first_img Tags cardiologygeneticsneuroscienceresearch In the LabThis year’s scientific discoveries that made us say ‘Huh?’ Every school child learns (wrongly) that Archimedes yelled “Eureka” when he discovered the principle of buoyancy while taking a bath.The story is apocryphal, and in fact, such flashes of inspiration are rare in science. Discoveries most often arise from hours of painstaking and frustrating work in the lab. Far more common than these “Aha!” moments this year were head-scratching insights that we have dubbed “Huh?” moments.Here are our favorite “Huh?” moments of 2016. We’re eager to hear yours as well, in the comments section below.advertisement 3. Virginity genesGenetics may account for up to one-quarter of the difference in the ages when people start having sex, University of Cambridge geneticist John Perry reported. “Sure, choice has a massive role in this, but there are biological and genetic factors, too,” he said. While the study of more than 125,000 people in the UK, Iceland and the United States didn’t prove cause and effect, it found associations between the timing of first sexual experiences and gene variants corresponding with fertility, start of puberty, and propensity to take risks.4. The bigger the yawn, the bigger the brainYawning may be more than merely a sign of exhaustion. Scientists have theorized that stretching our jaws and sucking in air cools the brain and can increase blood flow, suggesting that yawn duration should correlate with brain size and complexity. Indeed, a psychologist at the State University of New York at Oneonta found that the average duration of yawns in 109 individuals from 19 species — including humans, African elephants, walruses and rabbits — predicted a species’ brain weight and its number of cortical neurons. The average dog yawn, by the way, was .43 seconds longer than the average for cats.5. Happy heart syndromeIt’s not just sadness that can break your heart. So can moments of extreme joy, such as your wedding or the Cubs finally winning the World Series. In a condition known as takotsubo cardiomyopathy, part of the heart freezes up temporarily, causing it to resemble a takotsubo, or Japanese octopus trap. The vast majority of these cases are triggered by intense negative emotions, but a University Hospital Zurich physician reported identifying 20 patients whose condition, which results in irregular blood flow, was sparked by elation.So, New Year’s Eve revelers, don’t go too crazy when the ball drops on 2016. facebook.com/gideon.gil.9 Sasha/Getty Images 1. Ticklish rodentsWe humans are not — as thinkers going back to Aristotle thought — uniquely ticklish: Rats are too. This discovery was called “innovative and groundbreaking,” but the best part was the realization that some scientists spend their days tickling rats. Shimpei Ishiyama, a post-doc at Humboldt University in Berlin, who introduces himself at parties and bars as the “rat tickler,” reported that the critters squeaked and jumped with pleasure when he tickled their backs and bellies. These signs of joy changed according to their mood. It remains a mystery, though, why tickling has been conserved by evolution and has such a powerful impact on us — and rats.2. Pain is contagiousRodents were the source of another strange finding this year: Sensitivity to pain can be spread by smell. Alcohol withdrawal makes mice and people feel pain more acutely, but researchers at Oregon Health and Sciences University found that mice living in the same room as animals going through withdrawal became similarly sensitized to pain. When bedding from the mice undergoing withdrawal was then put in the cages of mice in another room, they too became less pain-tolerant — suggesting scent was the culprit. If the finding is borne out, it could mean that mouse experiments on everything from drug withdrawal to painkillers could have been skewed, the researchers said.advertisement Gideon Gil Managing Editor About the Author Reprints By Gideon Gil Dec. 29, 2016 Reprints @gideongil [email protected] last_img read more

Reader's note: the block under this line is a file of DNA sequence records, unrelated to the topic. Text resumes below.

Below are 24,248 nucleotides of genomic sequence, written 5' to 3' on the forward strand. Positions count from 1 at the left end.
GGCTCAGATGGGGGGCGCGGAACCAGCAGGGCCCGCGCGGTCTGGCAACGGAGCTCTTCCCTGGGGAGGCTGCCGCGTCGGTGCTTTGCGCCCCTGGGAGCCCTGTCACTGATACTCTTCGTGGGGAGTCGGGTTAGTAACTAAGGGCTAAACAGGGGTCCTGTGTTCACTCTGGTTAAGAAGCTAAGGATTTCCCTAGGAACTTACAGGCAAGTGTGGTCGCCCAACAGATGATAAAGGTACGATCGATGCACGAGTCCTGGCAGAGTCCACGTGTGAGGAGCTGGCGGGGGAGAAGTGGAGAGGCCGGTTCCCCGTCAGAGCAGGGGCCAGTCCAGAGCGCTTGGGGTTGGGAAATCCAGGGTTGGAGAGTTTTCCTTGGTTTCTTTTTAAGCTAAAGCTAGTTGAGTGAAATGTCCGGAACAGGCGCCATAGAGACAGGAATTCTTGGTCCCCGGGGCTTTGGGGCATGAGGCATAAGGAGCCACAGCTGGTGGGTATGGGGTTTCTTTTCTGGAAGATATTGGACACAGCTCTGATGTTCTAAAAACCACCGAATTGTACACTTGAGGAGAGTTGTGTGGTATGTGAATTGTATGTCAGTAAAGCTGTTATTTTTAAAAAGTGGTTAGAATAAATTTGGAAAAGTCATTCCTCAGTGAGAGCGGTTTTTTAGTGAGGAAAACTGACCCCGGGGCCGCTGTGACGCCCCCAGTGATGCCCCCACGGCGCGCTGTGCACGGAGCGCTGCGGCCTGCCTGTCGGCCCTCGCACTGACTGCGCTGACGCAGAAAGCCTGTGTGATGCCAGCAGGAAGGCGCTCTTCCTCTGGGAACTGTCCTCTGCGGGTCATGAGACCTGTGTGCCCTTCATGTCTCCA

US health care relies heavily on foreign workers. Trump’s immigration ban is raising alarms